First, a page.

The involvement of PLCβ1 in CCh-induced IGIRK inhibition led us to examine the downstream pathways responsible for the observed effect. Since it has been reported that the neuronal GIRK channel is regulated by PKC (Takano et al. 1995; Sharon et al. 1997; Leaney et al. 2001), we tested whether PKC inhibitors could block the effects of CCh on IGIRK. Normalized average current traces of I1 (○) and I2,CCh (•) recorded in the presence of PKC inhibitors were superimposed (Fig. 4A, left). The application of GF109203X (0.1 μm) prior to the activation of I2 eliminated the CCh-induced inhibition of IGIRK, so that I1 and I2,CCh were almost completely overlapped. The protein kinase inhibitor, staurosporine (1 μm), also blocked the effect of CCh (Fig. 4A, left). The relative peak amplitudes of IGIRK (I2,CCh/I1) after treatment with GF109203X and staurosporine were 94.5 ± 1.9% (n= 7) and 103.1 ± 3.2% (n= 6), respectively (Fig. 4B). We also examined whether CCh-induced IGIRK inhibition could be abolished by the addition of a high concentration of BAPTA (8 mm) in the pipette solution (Fig. 4A, left). To deliver BAPTA into the cytosol, a conventional whole-cell configuration was established rather than the nystatin-perforated patch used in preceding experiments. In this configuration, I1 was similarly activated by baclofen, and the I2,peak after the pretreatment of CCh was 95.1 ± 5.1% (n= 6) of the I1,peak which is not significantly different from I2 in the absence of CCh. These results suggest that Ca2+-dependent PKC is responsible for CCh-induced IGIRK inhibition. The observed values are significantly different from the CCh-induced inhibition of IGIRK (54.8 ± 1.3%, n= 8, P < 0.05).
When the same experiment was performed to examine the involvement of PKC and intracellular Ca2+ in the effect of DHPG on IGIRK, the results were very different from those obtained using CCh (Fig. 4A, right). The relative peak amplitude of IGIRK (I2,DHPG/I1) in the presence of BAPTA was 53.0 ± 0.9% (n= 6), and the values after treatment with GF109203X and staurosporine were 47.6 ± 1.4% (n= 4) and 45.7 ± 0.9% (n= 3), respectively (Fig. 4B). These values are not significantly different from those obtained by DHPG-induced inhibition in IGIRK(51.4 ± 0.6%, n= 10), indicating that the DHPG effect occurs via a different pathway than PLC/PKC activation.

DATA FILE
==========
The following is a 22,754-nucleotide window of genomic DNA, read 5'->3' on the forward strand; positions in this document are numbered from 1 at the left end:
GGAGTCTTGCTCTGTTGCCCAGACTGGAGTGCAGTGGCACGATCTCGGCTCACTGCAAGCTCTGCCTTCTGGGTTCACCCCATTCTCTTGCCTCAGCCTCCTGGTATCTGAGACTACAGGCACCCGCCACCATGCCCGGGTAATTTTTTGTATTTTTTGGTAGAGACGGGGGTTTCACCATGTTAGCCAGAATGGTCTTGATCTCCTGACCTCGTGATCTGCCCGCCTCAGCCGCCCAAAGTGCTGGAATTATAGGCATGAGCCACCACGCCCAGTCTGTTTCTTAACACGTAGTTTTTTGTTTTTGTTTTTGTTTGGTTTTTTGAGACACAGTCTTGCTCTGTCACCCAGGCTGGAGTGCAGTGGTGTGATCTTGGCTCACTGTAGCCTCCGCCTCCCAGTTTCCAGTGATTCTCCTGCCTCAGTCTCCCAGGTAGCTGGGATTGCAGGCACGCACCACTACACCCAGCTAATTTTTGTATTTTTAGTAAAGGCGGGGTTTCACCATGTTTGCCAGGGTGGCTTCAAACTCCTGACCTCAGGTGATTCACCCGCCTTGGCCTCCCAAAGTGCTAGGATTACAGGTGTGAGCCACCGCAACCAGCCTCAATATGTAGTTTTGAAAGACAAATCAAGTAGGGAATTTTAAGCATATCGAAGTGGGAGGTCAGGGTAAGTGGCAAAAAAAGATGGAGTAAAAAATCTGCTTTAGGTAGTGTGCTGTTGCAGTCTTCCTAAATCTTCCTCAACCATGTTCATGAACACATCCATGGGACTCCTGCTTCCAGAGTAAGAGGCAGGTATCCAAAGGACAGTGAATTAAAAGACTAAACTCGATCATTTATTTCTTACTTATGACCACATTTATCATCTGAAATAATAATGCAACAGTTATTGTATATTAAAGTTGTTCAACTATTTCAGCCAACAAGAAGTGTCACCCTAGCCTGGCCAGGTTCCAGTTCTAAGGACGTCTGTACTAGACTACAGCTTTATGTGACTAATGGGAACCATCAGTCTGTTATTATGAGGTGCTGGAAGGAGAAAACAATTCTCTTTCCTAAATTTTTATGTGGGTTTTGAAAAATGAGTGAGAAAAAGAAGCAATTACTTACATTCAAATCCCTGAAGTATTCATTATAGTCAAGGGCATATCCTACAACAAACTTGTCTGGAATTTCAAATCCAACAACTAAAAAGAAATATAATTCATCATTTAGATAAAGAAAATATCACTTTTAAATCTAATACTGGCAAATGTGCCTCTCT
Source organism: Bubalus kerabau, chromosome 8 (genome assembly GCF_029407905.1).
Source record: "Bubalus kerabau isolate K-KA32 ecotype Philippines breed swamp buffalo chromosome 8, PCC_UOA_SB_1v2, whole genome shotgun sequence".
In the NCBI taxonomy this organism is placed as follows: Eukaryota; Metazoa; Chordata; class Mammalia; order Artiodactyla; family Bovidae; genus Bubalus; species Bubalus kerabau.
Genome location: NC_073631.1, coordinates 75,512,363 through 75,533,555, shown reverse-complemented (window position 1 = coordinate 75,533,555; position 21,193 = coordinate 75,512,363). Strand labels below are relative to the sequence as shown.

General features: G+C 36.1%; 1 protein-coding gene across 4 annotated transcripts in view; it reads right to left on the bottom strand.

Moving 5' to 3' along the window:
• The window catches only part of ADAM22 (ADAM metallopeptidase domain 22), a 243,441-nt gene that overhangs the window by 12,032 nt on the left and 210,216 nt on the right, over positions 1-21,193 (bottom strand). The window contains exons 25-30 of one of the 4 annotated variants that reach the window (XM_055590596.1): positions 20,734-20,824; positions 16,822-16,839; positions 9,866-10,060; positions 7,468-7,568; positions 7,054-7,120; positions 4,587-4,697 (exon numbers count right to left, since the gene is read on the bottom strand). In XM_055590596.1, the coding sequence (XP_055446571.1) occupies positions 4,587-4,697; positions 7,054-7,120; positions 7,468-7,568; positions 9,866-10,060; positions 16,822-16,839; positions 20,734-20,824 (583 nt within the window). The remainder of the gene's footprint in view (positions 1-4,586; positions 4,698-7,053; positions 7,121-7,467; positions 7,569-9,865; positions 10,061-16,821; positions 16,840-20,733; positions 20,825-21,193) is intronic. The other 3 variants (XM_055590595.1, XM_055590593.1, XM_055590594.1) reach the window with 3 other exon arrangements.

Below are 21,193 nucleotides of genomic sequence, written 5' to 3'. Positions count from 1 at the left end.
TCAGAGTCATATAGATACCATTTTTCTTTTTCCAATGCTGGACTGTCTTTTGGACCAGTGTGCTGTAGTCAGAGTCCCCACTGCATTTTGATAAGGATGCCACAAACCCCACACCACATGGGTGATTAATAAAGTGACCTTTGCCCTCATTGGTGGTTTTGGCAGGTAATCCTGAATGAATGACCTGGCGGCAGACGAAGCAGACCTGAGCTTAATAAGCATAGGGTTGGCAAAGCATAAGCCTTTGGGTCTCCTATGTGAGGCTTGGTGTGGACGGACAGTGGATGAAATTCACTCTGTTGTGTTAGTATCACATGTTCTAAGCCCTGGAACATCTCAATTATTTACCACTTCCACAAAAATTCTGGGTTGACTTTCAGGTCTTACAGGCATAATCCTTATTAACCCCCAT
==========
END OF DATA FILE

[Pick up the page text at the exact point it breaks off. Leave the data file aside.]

The PLA2/arachidonic acid pathway is involved in DHPG-induced IGIRK inhibition
Arachidonic acid, which is liberated from the plasma membrane mainly by phospholipase A2 (PLA2), has been reported to inhibit the ATP-dependent gating of GIRK channels (Kim & Pleumsamran, 2000). The PLA2 phospholipase has also been implicated in receptor-mediated IGIRK inhibition (Rogalski et al. 1999). Moreover, glutamate has been reported to activate PLA2 (Kim et al. 1995) and enhance the liberation of arachidonic acid in neurons (Allen et al. 2001) and astrocytes (Stella et al. 1994). We therefore examined the effect of the addition of 50 μm AACOCF3, a PLA2 inhibitor, to the bath prior to the second application of baclofen with DHPG. As shown in Fig. 5A, the application of AACOCF3 significantly attenuated the effect of DHPG. The addition of BSA to experimental systems has been shown to sequester and reduce the available pool of free fatty acids, including arachidonic acid, and produce a concentration gradient across the plasma membrane (Kamp et al. 1993). This causes the net outward movement of arachidonic acid and reduces its intracellular availability. The addition of BSA significantly reduced the effect of DHPG on IGIRK (Fig. 5B). In the presence of AACOCF3 or BSA, the peak amplitudes of I2,DHPG were 82.9 ± 1.6% (n= 8) and 83.2 ± 1.3% (n= 10) of I1, respectively. This was significantly different from I2,DHPG/I1 in the control experiments (51.4 ± 0.6%, n= 10, P < 0.05) (Fig. 5C). These results indicate that the inhibitory effect of DHPG on IGIRK can be attributed to PLA2-dependent signalling pathways.